A MASTER OF HIS ART
The first time I met Ira was in spring 2008 at La Fourmi, a café situated right on the edge of Montmartre and the more mainstream ninth arrondissement of Paris. We had e-mailed briefly the day before. I was curious about what he had suggested to us at the Improfessionals, the improvisational theatre company I was part of: a potpourri of workshops on physical acting, slapstick and clown.
I hardly knew anything about either of those things then. But there was something about the way Ira presented his work on his web site that intrigued me. It was very upfront. Not someone trying to sell himself. Here was real intellectual and thought provoking content clearly based on a long and varied career.
Within a minute from sitting down with Ira at the café I had a strong impression that I was in front of a man who really knew what he was talking about. Like for real. And those are two words that are worth emphasising when it comes to Ira and his work: for real.
I can not remember what we talked about. He most certainly asked me more questions than I asked of him. We must have talked about improvisation. I thought I knew something about it. Which I did. But a week or so later, after a first introductory workshop with Ira, I clearly understood that knowing about something is not at all the same as knowing it.
In that short three-hour session my mind reached down and touched base. It was like standing on solid ground after being at sea. I finally knew what improvisation was. Ira spelled it out: make a pause, and in that pause there is a binary choice. Either continue what you were doing or make an adjustment. It's one or the other.
That blew my mind. It was so incredibly simple and obvious. No one else had told me that before. None of the acting or improvisation teachers I had met. Nor was it written in any of the many books on improvisational theatre I had read. I surmised that either they did not know it or they did not care to explain it – and I did not know which was worse.
At any rate, I knew for sure that this Ira Seidenstein knew something fundamental. I felt certain that he was teaching us something he really knew. There was no pretending. No mystification. No paradoxical teaching. No bullshit. Here was someone who laid all the cards on the table right from the start. Someone who cared about what was true. Here was someone I could trust.
I followed my intuition that I needed to learn more from this man. And so I began organising workshops for him in Paris whenever the occasion arose. I still had no idea what I was in for or who I was working with. All I knew was: he knows more than I do and there is something very special about the way he works.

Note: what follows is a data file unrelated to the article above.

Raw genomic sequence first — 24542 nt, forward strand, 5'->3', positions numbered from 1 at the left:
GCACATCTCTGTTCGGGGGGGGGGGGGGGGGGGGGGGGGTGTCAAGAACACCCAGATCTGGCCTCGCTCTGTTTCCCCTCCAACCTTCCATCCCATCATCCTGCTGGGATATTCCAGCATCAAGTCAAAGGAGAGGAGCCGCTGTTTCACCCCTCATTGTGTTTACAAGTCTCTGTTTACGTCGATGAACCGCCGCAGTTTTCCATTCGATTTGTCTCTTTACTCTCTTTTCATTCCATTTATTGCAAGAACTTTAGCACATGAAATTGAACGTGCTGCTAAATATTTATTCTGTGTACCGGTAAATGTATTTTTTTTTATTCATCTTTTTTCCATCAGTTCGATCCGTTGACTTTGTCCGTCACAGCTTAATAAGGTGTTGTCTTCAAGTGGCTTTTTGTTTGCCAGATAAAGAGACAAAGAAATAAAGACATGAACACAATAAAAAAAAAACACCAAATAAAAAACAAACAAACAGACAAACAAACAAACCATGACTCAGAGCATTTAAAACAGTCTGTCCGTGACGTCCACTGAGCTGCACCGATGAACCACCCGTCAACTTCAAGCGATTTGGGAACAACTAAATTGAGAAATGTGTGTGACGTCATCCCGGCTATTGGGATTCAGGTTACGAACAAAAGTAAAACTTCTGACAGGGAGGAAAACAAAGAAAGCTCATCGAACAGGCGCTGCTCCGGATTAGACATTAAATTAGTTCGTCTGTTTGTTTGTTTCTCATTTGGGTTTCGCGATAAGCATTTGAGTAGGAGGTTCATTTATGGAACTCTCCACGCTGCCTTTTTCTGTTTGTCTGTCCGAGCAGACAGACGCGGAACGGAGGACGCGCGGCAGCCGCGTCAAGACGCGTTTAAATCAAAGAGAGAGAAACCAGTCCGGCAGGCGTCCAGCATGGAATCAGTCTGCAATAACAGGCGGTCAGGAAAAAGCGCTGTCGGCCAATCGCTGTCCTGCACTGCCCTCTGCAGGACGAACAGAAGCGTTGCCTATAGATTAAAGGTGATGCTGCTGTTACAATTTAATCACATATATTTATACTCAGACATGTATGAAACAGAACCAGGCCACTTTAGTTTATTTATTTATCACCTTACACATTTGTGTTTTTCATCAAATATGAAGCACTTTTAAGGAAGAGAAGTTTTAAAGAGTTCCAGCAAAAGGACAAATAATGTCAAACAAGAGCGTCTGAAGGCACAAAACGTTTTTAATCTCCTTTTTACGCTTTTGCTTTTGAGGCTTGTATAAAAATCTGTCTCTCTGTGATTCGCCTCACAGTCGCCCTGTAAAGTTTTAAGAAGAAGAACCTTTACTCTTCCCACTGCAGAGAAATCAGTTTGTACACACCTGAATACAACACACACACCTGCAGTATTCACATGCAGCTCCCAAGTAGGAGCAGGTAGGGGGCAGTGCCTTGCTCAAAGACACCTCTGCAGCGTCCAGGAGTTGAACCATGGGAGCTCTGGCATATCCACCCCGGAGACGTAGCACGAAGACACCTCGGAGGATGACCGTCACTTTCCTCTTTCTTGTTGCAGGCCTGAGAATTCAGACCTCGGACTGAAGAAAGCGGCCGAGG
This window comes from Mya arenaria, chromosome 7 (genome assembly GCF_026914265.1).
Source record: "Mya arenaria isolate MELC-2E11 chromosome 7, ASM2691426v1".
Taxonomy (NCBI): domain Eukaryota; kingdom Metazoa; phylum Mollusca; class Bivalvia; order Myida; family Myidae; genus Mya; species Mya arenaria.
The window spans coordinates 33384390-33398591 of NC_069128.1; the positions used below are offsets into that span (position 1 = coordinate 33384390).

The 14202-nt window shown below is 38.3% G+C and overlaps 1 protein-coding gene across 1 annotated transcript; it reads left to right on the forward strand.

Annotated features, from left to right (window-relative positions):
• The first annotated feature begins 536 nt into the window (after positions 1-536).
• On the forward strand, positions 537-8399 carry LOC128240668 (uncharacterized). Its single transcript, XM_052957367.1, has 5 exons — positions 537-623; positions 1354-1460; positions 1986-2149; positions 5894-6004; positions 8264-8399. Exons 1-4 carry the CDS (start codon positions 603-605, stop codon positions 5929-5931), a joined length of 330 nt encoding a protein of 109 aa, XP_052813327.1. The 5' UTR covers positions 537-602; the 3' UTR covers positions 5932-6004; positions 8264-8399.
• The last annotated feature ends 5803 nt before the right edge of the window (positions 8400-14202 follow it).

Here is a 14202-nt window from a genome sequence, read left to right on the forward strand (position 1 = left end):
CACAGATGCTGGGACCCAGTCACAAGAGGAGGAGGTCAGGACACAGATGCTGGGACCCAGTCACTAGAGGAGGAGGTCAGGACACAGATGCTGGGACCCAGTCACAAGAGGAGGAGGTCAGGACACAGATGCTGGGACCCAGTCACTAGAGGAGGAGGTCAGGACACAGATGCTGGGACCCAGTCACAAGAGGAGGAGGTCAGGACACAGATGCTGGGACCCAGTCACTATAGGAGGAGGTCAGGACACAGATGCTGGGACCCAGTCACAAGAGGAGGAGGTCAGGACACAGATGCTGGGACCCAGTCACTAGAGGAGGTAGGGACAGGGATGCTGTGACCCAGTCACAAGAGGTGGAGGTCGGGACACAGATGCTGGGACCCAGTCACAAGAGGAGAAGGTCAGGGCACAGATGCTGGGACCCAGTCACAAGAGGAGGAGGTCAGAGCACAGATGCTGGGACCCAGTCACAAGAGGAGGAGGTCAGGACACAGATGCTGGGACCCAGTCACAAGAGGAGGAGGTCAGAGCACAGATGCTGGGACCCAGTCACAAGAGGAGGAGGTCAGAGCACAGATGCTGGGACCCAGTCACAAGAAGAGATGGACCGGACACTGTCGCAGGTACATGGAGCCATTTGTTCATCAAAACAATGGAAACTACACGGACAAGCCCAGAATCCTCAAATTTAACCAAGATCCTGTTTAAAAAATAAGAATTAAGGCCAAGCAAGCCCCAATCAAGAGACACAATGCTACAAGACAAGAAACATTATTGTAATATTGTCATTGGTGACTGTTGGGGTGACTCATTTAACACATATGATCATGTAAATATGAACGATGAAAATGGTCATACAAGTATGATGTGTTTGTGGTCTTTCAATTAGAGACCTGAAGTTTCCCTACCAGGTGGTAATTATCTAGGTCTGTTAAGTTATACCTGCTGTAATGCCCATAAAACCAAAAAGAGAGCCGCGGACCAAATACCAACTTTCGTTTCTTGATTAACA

It was not until January 2010, at the end of the first Quantum Clown Residency in Brisbane, that I understood why I had invested myself in Ira's work and indeed gone all the way to Australia on the other side of the planet to attend a proper three-week workshop with him. It was to honour my own creativity. As simple as that. As difficult as that.
For what does it actually mean to honour one's own creativity? It is something that goes way beyond and deeper than simply being creative. Coming up with stuff is not enough. Resolving problems is not evolving. Not as a human being. What I have come to understand after ten years of investment in Ira's work is that honouring my own creativity means creating – or recreating – myself. It means becoming whole. Not being whole (holy), but becoming whole, and as such, being of a piece, being of the world, being wholly in the world as it is, being as one is becoming in the world.
I remember those summer mornings in West End, Brisbane, 2010. The early light, the exotic sounds, the warm and humid air, the unusual smells. But most of all the feeling that I did not want to get out of bed and go to the workshop. I was afraid. Each and every morning. Because I knew that once I stepped into that space there would be nothing to hide behind. Or at least there would be no point in trying to. Because Ira sees everything. Nothing in the workspace escapes him.
For those of us used to maintaining our façades it is very destabilising when someone sees right through them all. I was certainly not used to being truly seen. Well of course! When I had never actually shown myself except by chance or mistake. I had a very clear feeling of being at a threshold. I patently knew that there was only one way to go. Forward. I had to get up there and stand before the eyes of the world with nothing but myself. I had to face myself. I did not want to. But I did it anyway. Every day.
I returned to Brisbane in January the next four years and Ira would come to Paris once or twice per year. I had begun practising his exercises regularly and eventually created my own solo show to try it out in public. It was during that period he became my mentor. Today I am proud to be his main associate and happy to also call him my friend. My understanding of his work now is that if you really invest yourself fully in it, then it is not his any more, it is yours.
Over the years I have observed how not just what Ira does but what he is scares some people and makes others angry. As a teacher and director – and often even just as a person – he offers more than most of us are able or willing to deal with: an opportunity to deal with ourselves. To feel and to see the world we are in. And to see others in this world as feeling and seeing: seeing and feeling us.
Apart from being exceptionally curious and knowledgeable about both the practise and the traditions of theatre, clown, circus, and whether it be as teacher, mentor, associate, friend – or as here: author – Ira is a remarkable and very funny storyteller. Enjoy reading! You just might learn something.